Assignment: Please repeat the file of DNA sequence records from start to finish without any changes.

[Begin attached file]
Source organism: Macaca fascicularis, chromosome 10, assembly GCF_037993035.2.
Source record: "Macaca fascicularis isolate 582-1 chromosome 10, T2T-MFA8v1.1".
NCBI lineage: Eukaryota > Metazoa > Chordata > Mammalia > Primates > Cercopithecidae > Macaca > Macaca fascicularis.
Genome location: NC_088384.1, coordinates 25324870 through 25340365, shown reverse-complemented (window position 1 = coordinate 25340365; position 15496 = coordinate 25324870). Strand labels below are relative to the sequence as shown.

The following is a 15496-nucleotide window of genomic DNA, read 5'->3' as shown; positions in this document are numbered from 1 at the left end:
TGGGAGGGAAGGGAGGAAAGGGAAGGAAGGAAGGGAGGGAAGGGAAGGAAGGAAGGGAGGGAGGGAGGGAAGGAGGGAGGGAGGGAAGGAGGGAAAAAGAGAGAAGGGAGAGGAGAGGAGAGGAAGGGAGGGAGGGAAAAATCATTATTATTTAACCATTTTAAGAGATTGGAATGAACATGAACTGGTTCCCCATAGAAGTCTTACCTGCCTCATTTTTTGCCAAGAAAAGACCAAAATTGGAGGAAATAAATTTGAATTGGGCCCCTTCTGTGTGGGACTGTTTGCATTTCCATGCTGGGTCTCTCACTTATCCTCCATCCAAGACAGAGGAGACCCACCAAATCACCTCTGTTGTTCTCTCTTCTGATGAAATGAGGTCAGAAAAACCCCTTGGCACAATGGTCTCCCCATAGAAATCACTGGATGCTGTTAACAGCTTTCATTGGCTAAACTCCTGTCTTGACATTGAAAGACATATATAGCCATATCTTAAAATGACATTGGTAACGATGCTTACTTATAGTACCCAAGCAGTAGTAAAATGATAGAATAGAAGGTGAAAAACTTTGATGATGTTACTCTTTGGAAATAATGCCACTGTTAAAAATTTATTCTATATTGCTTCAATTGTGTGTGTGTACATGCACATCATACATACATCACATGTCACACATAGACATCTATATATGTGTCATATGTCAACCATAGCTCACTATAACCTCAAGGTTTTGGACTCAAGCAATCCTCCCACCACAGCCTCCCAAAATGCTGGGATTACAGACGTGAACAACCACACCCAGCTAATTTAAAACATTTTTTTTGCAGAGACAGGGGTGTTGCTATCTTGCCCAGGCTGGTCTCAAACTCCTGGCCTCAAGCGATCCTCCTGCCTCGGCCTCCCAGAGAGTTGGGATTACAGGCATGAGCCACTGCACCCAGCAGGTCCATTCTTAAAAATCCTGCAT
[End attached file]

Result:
Source organism: Macaca fascicularis, chromosome 10, assembly GCF_037993035.2.
Source record: "Macaca fascicularis isolate 582-1 chromosome 10, T2T-MFA8v1.1".
NCBI lineage: Eukaryota > Metazoa > Chordata > Mammalia > Primates > Cercopithecidae > Macaca > Macaca fascicularis.
Genome location: NC_088384.1, coordinates 25324870 through 25340365, shown reverse-complemented (window position 1 = coordinate 25340365; position 15496 = coordinate 25324870). Strand labels below are relative to the sequence as shown.

The following is a 15496-nucleotide window of genomic DNA, read 5'->3' as shown; positions in this document are numbered from 1 at the left end:
TGGGAGGGAAGGGAGGAAAGGGAAGGAAGGAAGGGAGGGAAGGGAAGGAAGGAAGGGAGGGAGGGAGGGAAGGAGGGAGGGAGGGAAGGAGGGAAAAAGAGAGAAGGGAGAGGAGAGGAGAGGAAGGGAGGGAGGGAAAAATCATTATTATTTAACCATTTTAAGAGATTGGAATGAACATGAACTGGTTCCCCATAGAAGTCTTACCTGCCTCATTTTTTGCCAAGAAAAGACCAAAATTGGAGGAAATAAATTTGAATTGGGCCCCTTCTGTGTGGGACTGTTTGCATTTCCATGCTGGGTCTCTCACTTATCCTCCATCCAAGACAGAGGAGACCCACCAAATCACCTCTGTTGTTCTCTCTTCTGATGAAATGAGGTCAGAAAAACCCCTTGGCACAATGGTCTCCCCATAGAAATCACTGGATGCTGTTAACAGCTTTCATTGGCTAAACTCCTGTCTTGACATTGAAAGACATATATAGCCATATCTTAAAATGACATTGGTAACGATGCTTACTTATAGTACCCAAGCAGTAGTAAAATGATAGAATAGAAGGTGAAAAACTTTGATGATGTTACTCTTTGGAAATAATGCCACTGTTAAAAATTTATTCTATATTGCTTCAATTGTGTGTGTGTACATGCACATCATACATACATCACATGTCACACATAGACATCTATATATGTGTCATATGTCAACCATAGCTCACTATAACCTCAAGGTTTTGGACTCAAGCAATCCTCCCACCACAGCCTCCCAAAATGCTGGGATTACAGACGTGAACAACCACACCCAGCTAATTTAAAACATTTTTTTTGCAGAGACAGGGGTGTTGCTATCTTGCCCAGGCTGGTCTCAAACTCCTGGCCTCAAGCGATCCTCCTGCCTCGGCCTCCCAGAGAGTTGGGATTACAGGCATGAGCCACTGCACCCAGCAGGTCCATTCTTAAAAATCCTGCAT